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S oca I intelligence.




FUNEKAL OF THK LATE REV. DR. PRICE. Tho melancholy ceremony of consigning to their last rosting place the mortal remains of the late Rev. Thomas Price, M.A., Ph.D., for over forty years the beloved pastor of Calvaria Baptist Church, of this town, took place on Tuesday afternoon last. amidst general maui- testations of regret. The funeral was one of the largest evur seen in the locality. A very large number of ministers of all denominations from various parts of the principality, together with the leading inhabitants of the town and neigh- bourhood, members of the various friendly socie- ties with which the deceased was connected, &c., attended to pay the last tribute of respect to the departed. An immense concourse of spectators also lined the streets through which the mourn- ful procession passed. Before the departure of the cortege for Calvaria Chapel, in the burial ground of which the interment took place, a service was held at tho house. Here the Rev. Basset Thomas read a portion of Scripture, and the Rev. T..lo^es, Caimel, offered up prayer, after which the Rev. AVm. Morris, of Treorky, speaking from tua doorstep, addressed a few ap- propriate words to tho people assembled in the road. Next the fresh voicos of the choir, led by Mr. Theophiius Jenkins, were hoard in an ap- propriate Welsh hyirm, given out by the Rev. W. Harris, Ti c) non. Tho coffin, covorod by a heavy pall, was then borne from the house on the ehouldui's of several deacons of Calvaria Chapel. Tho order of procession w. s as follows Ministers of all denominations freemasons friendly societies mombers of various Boards tradespeople; general public representatives of various Baptist chapels; members, congre- gation, f uti Sunday school of Calvaria Chapel; I ohair; coffin; mournen. The coffin was cover- ed by a number of b eautiful wreaths, sent by the following :âMrs Thomas, Sgubor^en Mr and Mrs Williams, Merthyr; Mrs W. Thomas, Aberdare; Mrs Richards, Cwmbach; Mr and Mrs Harris, Merthyr Mr and Mrs D. Williams, Aberdare; Mr and Mrs R. Rees, Aberdare; Mrs Davies, Mardy; Mrs J. W. Jones, Tro- oynon Mr and Mrs Griffiths, Cardiff; Mrs G (Thomas, S\van ea; Miss Price, Rose Cottage; Miss E. Price. Rose Cottage; Mr and Mrs Ed- wards, Bristol; Vlr anil Vliss Rhys, Plasnewydd; Mr and Mrs Lewis, Plasdraw; Mrs Evans, London, late Aberdare; Mr* Thomas, Bryn Awel; Students of Pontypool College. Calvaria Chupel was heavily draped in black. The building was crowded to excess, and an overflow meeting was held at Carmel Chapel, which was also filled. At Calvaria the Rev. P. Williams, of Tredegar, read a portion of Scripture, after which the Rev. Wm. Williams, Mountain Ash, offered up prayer, and then one of a specially selected collection of hymns was sung, the Rev. William Harris having spoken a few words on the subject of the life of the late Key. Thomas Price, the Rev. R. Ellis Williams, on behalf of tho Baptist Church at Cwmaman, of which he is pastor, read a letter of ,oudolence and sympathy with the church and family of the deceased. Amongst others who spoko, Welsh being generally used, were tho Rev. J. Roberts, uhyiifelen, Trefore-t; the itev. Nathaniel Th-nnas, Cardiff; and Dr. Todd, of London Tho last two ministers, it may be re- marked, were fellow students of the late Dr. Price at Pontvpool College. The service at the grave side was conducted by the Rev. J Lewis, of Swansea, and the Hev. Dr. Williau.s, Pontlottyn. A large congre- gation assembled in the burial ground, and. as the coffin was lowered into the vault, there were many. many signs of grief on all sides. At Carmel Chapel the following ministers took part: U.nV. A. Mills, Hov. Mr Jones, Llwynpia Rev. Mr Phillips, Maesycaner Dr. Kowlands, IAanelly and Professor Edwards, Po itypool. The latt r delivered the following address :â Without any exaggeration we can say that a prince has fallen in Israel, and he fell with his martial cloak around him. Ho reAtel a little after many years of hard fighting for his Master, but the old spirit and indomitable courage, would :,ot allow him to doff the armour alto- gether, until the last call to rest came, after a long life of most successful warfare on the high places of the field And now when he is no more we begin to realize how great is the gap that has been made, how great the loss we have sustained. We have lost an extraordinary man â a very c ii f leading the army of the Lord of hosts. He was a born leader of men, one who took the first rank in virtue of his inherent worth and undoubted capacity. He did not push his way to the high position he occupied, but his all-consuming energy and brilliant talent securud it for him without an effort or a show. It is difficult to dedicate him in a few words. He was a many-sided and an all-round man, po- a-ing so many qualifications for serving t.jo ocular community and the religious world, that we are afraid that in Wales for some time, wo shall not soon see his like again. These stars of the first magnitude are not often seen in our lower sky. Look wo at him in his work.as a citizen, in his services as a philan- thropist, in his labours as an educationist, in his achievements as a minister of the gospel, there is much on every hand at which we must marvel. Ho was the philosopher's stone which turned every thing to gold. Every thing seemed to burst into new life and flourish under his magic touch. lIe not only looked with a kindly eye on, but took a leading part in furthering the interest of so many societies and institutions, which it would be impossible to enumerate uere. Those friendly societies, which have for their object both the material and moral well being of the community Iound in him a staunch supporter, and so greatly were his services valued that he was voted to fill the highest posts and receive the greatest honours they could confer. His work in other directions, which had the removal of social grievances and burdensTor their object, was varied and effective. He was the uncompromising champion of right and truth, and he did not care always to use soft words and be in half a caressing mood in the face of error and of wrong. Every body knew where to find him, and so he secured the confidence of thousands, and we may say the esteem of all. Tyranny, hypocrisy, cant, could not stand on the same platform as he, or withstand his well-aimed and effective onslaught. He was the champion of the people's rights, when it was not so fashionable to be on the side of the down- trodden as it is to-day, and for the high and mighty of the land to condescend to espouse the cause of the weak and the poor. Ah What a generous nature was his. While he was brave as a lion, he was as simple as a child, and as tender as a woman The tale of woe brought the tear to his eye, but his emotion was not spent in empty sentimentalism, but it issued in deeds of kindness, and not in mere words of feigned sympathy. He had always a cheering word for the downcast ani the needy. Like his Master, although he was high, he had respect unto the lowly. Having climbed the hill of honour, he always leaned down to lend a hand to others who were weaker than himself. There was not a grain of jealousy or suspicion in his noble nature. He never harboured a hard thought of others, but was ever frank, candid, honest, and so was admired by friend and opponent alike. What a friend of young men was he! How many he helped in a practical way ? Scores probably were en- couraged by him to preach the gospel, and under his fostering care they developed into powerful exponents of divine truth. Many of these oc- cupy to-day important positions, and whilst they mingle their tears over the veteran's grave, they thank God for what Hii servant did for them. From personal experience I can add a stone to the cairn of his monument and place my wreath of affection and gratitude upon his coffin. He never did himself, or allowed others, to discourage a young man, but he did all he could to foster the spirit of courage, to develop talent, and to call out the latent powers that were discovered by his discerning eye. This is not a mere empty eulogy, but the words of truth and soberness, and, with the Queen of Sheba, we must say, "The half has not been told We cannot begin to enumerate the services he rendered to the denomination. In many re- spects he was our archbishop, yea, in some re- spects a very apostle. Nothing less than a calamitous earthquake would obliterate the out ward signs of his energy and power in the Aberdare Yalley, and on account of the work ho has done, his name is a household word through- out the principality. The English Baptist Union felc his power, and in wide America he was well known. He was about the worthiest representative of Wales and Welshmen we ever had. Any matter of grave importance com- mitted to his care would receive ample justice done to it. The highest interests were safe m his firm hand And he never considered any sacrifice too great to make to secure the worthy object he had in view. He spared no effort, he shirked no duty. As it was said of Lord Brougham it could be said of him, He had so much to do that he could do everything." From the widow's tale of distress to the highest in- terests of the great institutions and organiza- tions of his beloved denomination, all received equal attention and consideration. He was a typical, yea if we may say so, the ideal Welsh- man He embodied in himself all that was noblest and best in his nation. And Wales weeps over his open grave to-day, and for a long time to come his memory will be like a weeping willow bending over his tomb. We do not be- lieve much in the marble monuments of earth, raised in honour of the warrior and statesman but if any one deserved a fitting monument in the most prominent square of Aberdare, Dr. Price was he. Personally I should like to see this idea carried out, but whatever of that, he has already raised his own, which time and change can never overthrow. If you enter St. Paul's Cathedral, you will note statues and monuments erected to commemorate the achieve- ments of the statesman and the victories of the generals but there is not one in honour of the illustrous architect of that noble pile of build- ing but if you look over the chief entrance door, you will notice the Latin inscription, which translated reads, Look around you, and you will see the monument of Sir Christopher Wren." So if any one would see monu- ments raised as memorials of what Dr. Price has done, we can bay" Look around you, up and down the Aberdare Valley, and you will see, not marble monuments, but a lovelier sight, capacious and marble edifices for the use of the Saints and for the worship of God, and grander still than these material structures, are the temples built of living stones, Christian men and women, whom our departed father in Israel was tho honoured instrument in rearing to the praise and glory of God our Saviour." ii â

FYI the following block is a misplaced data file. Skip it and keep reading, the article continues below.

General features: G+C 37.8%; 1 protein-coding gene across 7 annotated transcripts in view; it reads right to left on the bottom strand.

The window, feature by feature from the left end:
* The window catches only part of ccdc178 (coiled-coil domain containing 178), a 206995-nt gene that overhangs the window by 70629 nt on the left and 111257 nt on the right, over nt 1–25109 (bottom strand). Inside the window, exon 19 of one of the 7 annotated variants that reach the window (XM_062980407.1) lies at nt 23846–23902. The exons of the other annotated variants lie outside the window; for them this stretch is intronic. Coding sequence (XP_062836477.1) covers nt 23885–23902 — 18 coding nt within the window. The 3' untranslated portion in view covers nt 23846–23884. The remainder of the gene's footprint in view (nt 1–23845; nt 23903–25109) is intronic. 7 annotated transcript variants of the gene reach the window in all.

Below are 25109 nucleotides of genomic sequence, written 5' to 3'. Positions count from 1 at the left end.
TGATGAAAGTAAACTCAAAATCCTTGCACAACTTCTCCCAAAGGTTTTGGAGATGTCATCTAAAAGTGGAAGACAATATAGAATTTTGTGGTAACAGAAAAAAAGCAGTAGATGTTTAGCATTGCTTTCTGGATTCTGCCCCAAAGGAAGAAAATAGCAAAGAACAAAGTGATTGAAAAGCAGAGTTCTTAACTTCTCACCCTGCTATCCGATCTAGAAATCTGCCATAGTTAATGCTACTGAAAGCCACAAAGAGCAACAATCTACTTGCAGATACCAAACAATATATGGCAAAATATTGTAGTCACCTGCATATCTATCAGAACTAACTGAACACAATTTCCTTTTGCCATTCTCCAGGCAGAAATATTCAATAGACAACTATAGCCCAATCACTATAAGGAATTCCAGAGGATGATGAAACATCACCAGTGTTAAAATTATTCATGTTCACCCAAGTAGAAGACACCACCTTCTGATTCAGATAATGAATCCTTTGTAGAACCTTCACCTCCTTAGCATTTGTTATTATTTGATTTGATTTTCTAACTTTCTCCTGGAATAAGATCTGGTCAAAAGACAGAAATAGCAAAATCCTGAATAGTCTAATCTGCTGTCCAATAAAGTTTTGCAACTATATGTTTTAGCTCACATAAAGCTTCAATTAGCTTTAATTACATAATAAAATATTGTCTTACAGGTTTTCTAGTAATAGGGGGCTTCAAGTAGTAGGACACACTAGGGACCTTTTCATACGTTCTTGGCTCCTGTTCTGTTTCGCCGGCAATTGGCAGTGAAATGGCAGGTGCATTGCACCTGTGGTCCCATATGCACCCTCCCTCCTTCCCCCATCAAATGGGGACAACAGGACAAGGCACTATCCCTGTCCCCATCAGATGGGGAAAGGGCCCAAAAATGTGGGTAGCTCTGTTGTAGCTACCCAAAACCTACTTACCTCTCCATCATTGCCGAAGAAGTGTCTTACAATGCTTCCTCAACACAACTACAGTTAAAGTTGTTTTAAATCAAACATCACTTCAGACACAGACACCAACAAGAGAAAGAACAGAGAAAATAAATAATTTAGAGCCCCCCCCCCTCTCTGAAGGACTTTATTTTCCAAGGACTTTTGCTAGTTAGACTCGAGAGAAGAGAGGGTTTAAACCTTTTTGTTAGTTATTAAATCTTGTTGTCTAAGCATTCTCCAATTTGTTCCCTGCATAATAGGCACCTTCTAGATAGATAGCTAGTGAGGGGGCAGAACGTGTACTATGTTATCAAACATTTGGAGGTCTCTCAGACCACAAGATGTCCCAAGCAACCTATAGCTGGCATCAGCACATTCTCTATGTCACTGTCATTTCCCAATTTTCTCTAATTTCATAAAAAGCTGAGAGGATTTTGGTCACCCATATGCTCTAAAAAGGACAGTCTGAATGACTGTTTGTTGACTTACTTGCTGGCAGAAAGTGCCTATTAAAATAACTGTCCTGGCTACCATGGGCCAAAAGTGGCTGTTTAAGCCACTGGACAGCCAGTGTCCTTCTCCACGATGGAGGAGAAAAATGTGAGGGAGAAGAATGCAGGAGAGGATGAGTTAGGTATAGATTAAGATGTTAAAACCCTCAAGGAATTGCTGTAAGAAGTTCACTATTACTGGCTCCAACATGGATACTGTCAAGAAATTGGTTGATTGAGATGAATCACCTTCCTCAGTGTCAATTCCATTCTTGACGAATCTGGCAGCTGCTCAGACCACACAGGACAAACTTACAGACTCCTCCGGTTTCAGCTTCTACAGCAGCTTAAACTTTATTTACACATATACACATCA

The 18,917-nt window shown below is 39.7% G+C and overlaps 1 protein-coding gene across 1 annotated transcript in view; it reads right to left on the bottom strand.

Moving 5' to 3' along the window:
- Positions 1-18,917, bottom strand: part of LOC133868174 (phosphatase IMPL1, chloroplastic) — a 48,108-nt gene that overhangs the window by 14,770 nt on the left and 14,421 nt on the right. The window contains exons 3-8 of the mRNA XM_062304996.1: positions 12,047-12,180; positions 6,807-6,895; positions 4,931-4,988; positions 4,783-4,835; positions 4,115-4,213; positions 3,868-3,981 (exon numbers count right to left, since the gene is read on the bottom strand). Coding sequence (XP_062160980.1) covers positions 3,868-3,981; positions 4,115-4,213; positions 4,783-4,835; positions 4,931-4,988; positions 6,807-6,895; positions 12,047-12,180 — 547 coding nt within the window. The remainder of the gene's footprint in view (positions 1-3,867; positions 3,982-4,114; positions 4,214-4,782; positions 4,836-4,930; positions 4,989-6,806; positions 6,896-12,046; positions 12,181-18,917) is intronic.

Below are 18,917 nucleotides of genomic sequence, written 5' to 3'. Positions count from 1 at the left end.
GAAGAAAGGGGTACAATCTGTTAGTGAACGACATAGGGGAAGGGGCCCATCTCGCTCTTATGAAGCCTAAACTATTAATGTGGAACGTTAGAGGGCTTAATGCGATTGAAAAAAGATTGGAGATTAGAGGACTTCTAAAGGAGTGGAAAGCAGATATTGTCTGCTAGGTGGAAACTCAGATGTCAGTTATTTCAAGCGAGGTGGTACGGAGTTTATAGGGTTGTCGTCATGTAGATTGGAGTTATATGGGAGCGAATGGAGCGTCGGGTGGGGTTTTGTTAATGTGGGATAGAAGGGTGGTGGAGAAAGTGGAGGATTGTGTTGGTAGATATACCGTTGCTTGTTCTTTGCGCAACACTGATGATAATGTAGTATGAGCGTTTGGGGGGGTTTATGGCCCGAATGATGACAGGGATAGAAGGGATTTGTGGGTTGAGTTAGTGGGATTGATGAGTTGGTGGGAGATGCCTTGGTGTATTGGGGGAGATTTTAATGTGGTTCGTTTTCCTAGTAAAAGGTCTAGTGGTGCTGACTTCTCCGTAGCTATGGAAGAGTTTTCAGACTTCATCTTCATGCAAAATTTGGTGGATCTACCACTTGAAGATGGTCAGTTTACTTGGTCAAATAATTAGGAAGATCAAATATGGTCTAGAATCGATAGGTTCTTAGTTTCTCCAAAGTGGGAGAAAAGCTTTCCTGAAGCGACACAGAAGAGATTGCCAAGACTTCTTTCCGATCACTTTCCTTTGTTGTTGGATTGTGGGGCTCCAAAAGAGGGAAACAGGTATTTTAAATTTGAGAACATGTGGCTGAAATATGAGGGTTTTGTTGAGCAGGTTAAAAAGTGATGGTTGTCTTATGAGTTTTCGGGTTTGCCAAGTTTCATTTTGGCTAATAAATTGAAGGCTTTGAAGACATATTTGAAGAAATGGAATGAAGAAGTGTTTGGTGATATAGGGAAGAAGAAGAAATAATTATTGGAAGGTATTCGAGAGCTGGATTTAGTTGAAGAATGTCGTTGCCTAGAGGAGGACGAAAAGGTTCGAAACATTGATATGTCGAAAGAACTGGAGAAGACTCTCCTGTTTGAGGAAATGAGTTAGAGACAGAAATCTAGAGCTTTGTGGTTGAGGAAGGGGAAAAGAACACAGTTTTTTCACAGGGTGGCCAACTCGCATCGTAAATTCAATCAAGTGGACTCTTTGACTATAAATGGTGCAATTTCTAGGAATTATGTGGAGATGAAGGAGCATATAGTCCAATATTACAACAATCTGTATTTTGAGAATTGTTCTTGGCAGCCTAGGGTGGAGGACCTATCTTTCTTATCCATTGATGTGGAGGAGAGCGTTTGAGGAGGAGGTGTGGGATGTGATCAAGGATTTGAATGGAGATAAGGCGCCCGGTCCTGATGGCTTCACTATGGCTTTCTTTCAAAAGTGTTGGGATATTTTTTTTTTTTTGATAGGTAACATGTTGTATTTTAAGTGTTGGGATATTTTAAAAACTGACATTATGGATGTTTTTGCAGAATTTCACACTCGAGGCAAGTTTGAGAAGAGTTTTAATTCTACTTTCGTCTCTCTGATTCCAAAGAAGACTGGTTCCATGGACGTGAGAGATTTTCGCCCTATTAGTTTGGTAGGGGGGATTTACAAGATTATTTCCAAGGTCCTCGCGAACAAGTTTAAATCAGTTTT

District intelligence.

VALE OF SHUT I d, Ui, v \.…